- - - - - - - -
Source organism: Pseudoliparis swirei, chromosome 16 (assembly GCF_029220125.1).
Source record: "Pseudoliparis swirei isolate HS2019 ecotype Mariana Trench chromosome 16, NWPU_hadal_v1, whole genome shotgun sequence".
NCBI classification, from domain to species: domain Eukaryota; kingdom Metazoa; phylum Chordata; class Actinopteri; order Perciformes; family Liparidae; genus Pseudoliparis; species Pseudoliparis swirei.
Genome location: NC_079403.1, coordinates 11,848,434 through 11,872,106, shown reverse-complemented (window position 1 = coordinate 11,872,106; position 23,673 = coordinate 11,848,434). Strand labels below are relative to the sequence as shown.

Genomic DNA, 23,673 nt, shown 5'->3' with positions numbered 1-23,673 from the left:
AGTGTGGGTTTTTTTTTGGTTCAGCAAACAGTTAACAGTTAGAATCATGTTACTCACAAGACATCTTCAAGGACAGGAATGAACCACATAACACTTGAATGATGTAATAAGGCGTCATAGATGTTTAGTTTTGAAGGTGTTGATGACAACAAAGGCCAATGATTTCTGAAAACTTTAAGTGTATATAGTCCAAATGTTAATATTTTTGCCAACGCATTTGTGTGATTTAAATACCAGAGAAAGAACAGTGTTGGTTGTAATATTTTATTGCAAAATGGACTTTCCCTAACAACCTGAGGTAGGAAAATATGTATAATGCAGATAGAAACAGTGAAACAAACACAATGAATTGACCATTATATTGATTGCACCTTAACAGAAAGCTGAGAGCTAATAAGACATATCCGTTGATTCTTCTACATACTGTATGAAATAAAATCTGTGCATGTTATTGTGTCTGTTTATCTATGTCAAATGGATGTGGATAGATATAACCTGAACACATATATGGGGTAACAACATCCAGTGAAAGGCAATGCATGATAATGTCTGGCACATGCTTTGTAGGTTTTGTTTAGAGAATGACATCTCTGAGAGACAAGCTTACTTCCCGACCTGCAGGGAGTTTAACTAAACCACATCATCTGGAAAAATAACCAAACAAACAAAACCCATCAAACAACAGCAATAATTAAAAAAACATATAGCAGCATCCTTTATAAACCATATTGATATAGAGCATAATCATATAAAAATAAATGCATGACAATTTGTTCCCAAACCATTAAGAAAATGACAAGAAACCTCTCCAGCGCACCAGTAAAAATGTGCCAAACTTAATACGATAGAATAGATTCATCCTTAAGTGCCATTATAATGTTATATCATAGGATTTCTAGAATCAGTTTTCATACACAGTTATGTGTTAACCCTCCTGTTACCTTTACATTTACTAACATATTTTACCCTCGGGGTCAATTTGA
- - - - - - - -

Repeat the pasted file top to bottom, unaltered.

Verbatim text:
Source organism: Pseudoliparis swirei, chromosome 16 (assembly GCF_029220125.1).
Source record: "Pseudoliparis swirei isolate HS2019 ecotype Mariana Trench chromosome 16, NWPU_hadal_v1, whole genome shotgun sequence".
NCBI classification, from domain to species: domain Eukaryota; kingdom Metazoa; phylum Chordata; class Actinopteri; order Perciformes; family Liparidae; genus Pseudoliparis; species Pseudoliparis swirei.
Genome location: NC_079403.1, coordinates 11,848,434 through 11,872,106, shown reverse-complemented (window position 1 = coordinate 11,872,106; position 23,673 = coordinate 11,848,434). Strand labels below are relative to the sequence as shown.

Genomic DNA, 23,673 nt, shown 5'->3' with positions numbered 1-23,673 from the left:
AGTGTGGGTTTTTTTTTGGTTCAGCAAACAGTTAACAGTTAGAATCATGTTACTCACAAGACATCTTCAAGGACAGGAATGAACCACATAACACTTGAATGATGTAATAAGGCGTCATAGATGTTTAGTTTTGAAGGTGTTGATGACAACAAAGGCCAATGATTTCTGAAAACTTTAAGTGTATATAGTCCAAATGTTAATATTTTTGCCAACGCATTTGTGTGATTTAAATACCAGAGAAAGAACAGTGTTGGTTGTAATATTTTATTGCAAAATGGACTTTCCCTAACAACCTGAGGTAGGAAAATATGTATAATGCAGATAGAAACAGTGAAACAAACACAATGAATTGACCATTATATTGATTGCACCTTAACAGAAAGCTGAGAGCTAATAAGACATATCCGTTGATTCTTCTACATACTGTATGAAATAAAATCTGTGCATGTTATTGTGTCTGTTTATCTATGTCAAATGGATGTGGATAGATATAACCTGAACACATATATGGGGTAACAACATCCAGTGAAAGGCAATGCATGATAATGTCTGGCACATGCTTTGTAGGTTTTGTTTAGAGAATGACATCTCTGAGAGACAAGCTTACTTCCCGACCTGCAGGGAGTTTAACTAAACCACATCATCTGGAAAAATAACCAAACAAACAAAACCCATCAAACAACAGCAATAATTAAAAAAACATATAGCAGCATCCTTTATAAACCATATTGATATAGAGCATAATCATATAAAAATAAATGCATGACAATTTGTTCCCAAACCATTAAGAAAATGACAAGAAACCTCTCCAGCGCACCAGTAAAAATGTGCCAAACTTAATACGATAGAATAGATTCATCCTTAAGTGCCATTATAATGTTATATCATAGGATTTCTAGAATCAGTTTTCATACACAGTTATGTGTTAACCCTCCTGTTACCTTTACATTTACTAACATATTTTACCCTCGGGGTCAATTTGA